Thinking ahead and planning your time will help you once classes begin. Resolving these issues when you're facing deadlines is more difficult.
A laptop will let you study outside while you watch your kids' ball games or simply enjoy some fresh air.
Once you're registered for your first class, learn about it as quickly as possible. If your nursing program offers an in-class or on-site orientation, you should attend. If not, contact your admissions adviser to get access to the course materials before the class begins.
When you're ready to go online, what you see may look like a different language. (See Learning the lingo.) Most online classes meet in a main "discussion forum" or "newsgroup." Be familiar with these online sites; here you'll respond to discussion questions and interact with other students. Many programs require a minimum number of postings each week in a particular area, such as your main classroom or a team forum or newsgroup.
Once you have access to course materials, print the syllabus and other important materials, read them thoroughly, and place them in a binder. If a list of assignment due dates isn't in the syllabus, develop one and keep it in the front of your binder. Organization is a key to success.
On the first day of class, most instructors will post a welcome message and some may require you to post a biography. Read your instructor's and classmates' biographies, then make connections by e-mail or classroom posting. Ask questions not covered in the syllabus; other students may be wondering the same thing.
Once you're full throttle into your class, your goal should be to get ahead and stay ahead. Check into class regularly and participate.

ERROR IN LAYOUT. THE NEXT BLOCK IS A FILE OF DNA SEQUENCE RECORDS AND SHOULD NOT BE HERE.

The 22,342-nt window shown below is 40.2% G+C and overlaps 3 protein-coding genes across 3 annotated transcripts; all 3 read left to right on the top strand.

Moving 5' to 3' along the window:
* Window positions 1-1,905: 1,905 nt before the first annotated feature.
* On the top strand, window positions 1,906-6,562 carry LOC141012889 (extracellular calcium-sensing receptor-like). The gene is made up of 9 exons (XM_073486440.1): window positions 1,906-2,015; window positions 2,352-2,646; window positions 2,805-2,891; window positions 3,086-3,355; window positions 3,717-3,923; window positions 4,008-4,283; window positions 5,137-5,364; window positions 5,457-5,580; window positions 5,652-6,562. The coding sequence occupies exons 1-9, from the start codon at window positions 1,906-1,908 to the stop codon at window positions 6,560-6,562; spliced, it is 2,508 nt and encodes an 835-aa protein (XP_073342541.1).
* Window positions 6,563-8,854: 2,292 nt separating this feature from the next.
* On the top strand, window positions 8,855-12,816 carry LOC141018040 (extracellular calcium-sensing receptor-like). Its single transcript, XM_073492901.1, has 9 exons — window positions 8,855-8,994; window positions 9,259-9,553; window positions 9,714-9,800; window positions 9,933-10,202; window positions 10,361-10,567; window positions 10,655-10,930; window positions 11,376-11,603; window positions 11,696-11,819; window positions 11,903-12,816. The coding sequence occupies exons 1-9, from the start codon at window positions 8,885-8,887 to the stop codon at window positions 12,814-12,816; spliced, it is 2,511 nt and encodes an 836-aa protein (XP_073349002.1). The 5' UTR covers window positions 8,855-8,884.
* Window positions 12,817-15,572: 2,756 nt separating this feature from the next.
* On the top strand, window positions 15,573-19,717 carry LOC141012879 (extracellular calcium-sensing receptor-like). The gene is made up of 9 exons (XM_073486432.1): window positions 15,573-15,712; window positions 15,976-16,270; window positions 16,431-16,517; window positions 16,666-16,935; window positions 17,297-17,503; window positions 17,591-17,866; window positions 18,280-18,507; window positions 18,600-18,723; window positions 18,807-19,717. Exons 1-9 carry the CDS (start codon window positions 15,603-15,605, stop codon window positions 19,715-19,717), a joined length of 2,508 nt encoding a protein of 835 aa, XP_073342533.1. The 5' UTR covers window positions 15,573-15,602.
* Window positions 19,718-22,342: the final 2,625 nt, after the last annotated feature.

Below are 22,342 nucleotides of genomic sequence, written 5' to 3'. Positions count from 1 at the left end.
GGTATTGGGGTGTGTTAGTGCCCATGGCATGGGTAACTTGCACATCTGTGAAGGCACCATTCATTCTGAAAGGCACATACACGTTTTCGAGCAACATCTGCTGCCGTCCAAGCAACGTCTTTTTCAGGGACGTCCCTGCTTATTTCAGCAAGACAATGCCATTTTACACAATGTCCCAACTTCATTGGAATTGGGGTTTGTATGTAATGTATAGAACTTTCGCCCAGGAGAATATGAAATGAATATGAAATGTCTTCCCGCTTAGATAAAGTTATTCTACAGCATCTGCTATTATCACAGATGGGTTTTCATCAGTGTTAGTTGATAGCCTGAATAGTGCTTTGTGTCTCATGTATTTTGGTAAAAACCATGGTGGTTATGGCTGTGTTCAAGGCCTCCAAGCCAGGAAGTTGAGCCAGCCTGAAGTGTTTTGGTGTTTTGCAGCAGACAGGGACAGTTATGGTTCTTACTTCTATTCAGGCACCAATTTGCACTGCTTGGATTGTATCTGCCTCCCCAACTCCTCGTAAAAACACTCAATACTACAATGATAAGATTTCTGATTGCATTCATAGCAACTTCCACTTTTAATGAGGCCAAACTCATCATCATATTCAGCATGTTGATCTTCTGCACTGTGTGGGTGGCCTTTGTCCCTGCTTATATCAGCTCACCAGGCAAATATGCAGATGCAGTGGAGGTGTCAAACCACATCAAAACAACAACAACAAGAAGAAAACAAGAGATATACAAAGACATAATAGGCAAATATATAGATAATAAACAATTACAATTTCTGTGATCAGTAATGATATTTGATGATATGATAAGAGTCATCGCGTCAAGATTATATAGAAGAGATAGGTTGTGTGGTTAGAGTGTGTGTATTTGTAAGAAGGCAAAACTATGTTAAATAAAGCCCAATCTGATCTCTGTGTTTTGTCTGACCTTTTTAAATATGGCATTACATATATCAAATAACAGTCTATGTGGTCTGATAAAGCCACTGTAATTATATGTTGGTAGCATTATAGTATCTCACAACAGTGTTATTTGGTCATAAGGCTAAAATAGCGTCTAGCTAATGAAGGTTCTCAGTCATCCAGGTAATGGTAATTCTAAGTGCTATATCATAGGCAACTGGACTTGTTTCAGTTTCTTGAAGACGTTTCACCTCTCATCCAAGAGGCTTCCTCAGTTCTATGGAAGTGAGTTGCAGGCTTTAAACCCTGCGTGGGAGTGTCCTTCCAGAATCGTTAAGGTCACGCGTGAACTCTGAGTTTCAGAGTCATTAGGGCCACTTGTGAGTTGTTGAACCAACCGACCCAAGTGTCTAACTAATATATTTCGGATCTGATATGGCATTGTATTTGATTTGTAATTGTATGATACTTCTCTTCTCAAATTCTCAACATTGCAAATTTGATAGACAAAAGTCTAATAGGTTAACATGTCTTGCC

In a typical class, you'll be expected to respond to weekly discussion questions (and perhaps pose your own questions to the class about assigned readings). You'll also be required to complete weekly individual and team assignments, which may include writing papers, making PowerPoint presentations, taking tests, or doing tutorials. In most online classes, instructors will give you weekly feedback.
To get the most out of your class:
* Participate as directed by your instructor. He wants to know that you're engaged, and he'll gauge this by your online participation, such as your number of posts.
* Follow the assignment criteria, including the details. Check and double-check your papers for grammar, sentence clarity, and APA format.
* Turn in your assignments on time.
Online nursing programs offer valuable learning experiences coupled with a flexibility that can't be matched in a traditional learning environment. Enjoy the route and the destination.
Here are some common online classroom terms.
Asynchronous learning: online learning that occurs at any time of the day. With no set class hours, students don't need to be logged in at the same time.
Bulletin board system: a system, typically specific to a school, where messages are posted and discussion forums are found
Database: articles grouped by topics that are accessed through online libraries
Discussion forum, forum,ornewsgroup: where students "meet" online to discuss topics
Discussion question: a question posed by your facilitator/instructor
Learning team: a group of students who work together on an assignment
Post: a message, similar to an e-mail message, that's sent to the class via a discussion forum
Thread: a list of posts under one subject heading
Ali NS, et al. Students' perceptions of online learning: Implications for teaching. Nurse Educator. 29(3):1-10, May 2004.
Brownson K. College on the Internet. The Health Care Manager (Frederick). 24(4):350-355, October-December 2005.
Distance education: Online options for nurses. Travel Nursing (Supplement to Nursing2005). 35:10-11, February 2005.
Sign up for our free enewsletters to stay up-to-date in your area of practice - or take a look at an archive of prior issues
Join our CESaver program to earn up to 100 contact hours for only $34.95
Explore a world of online resources
Back to Top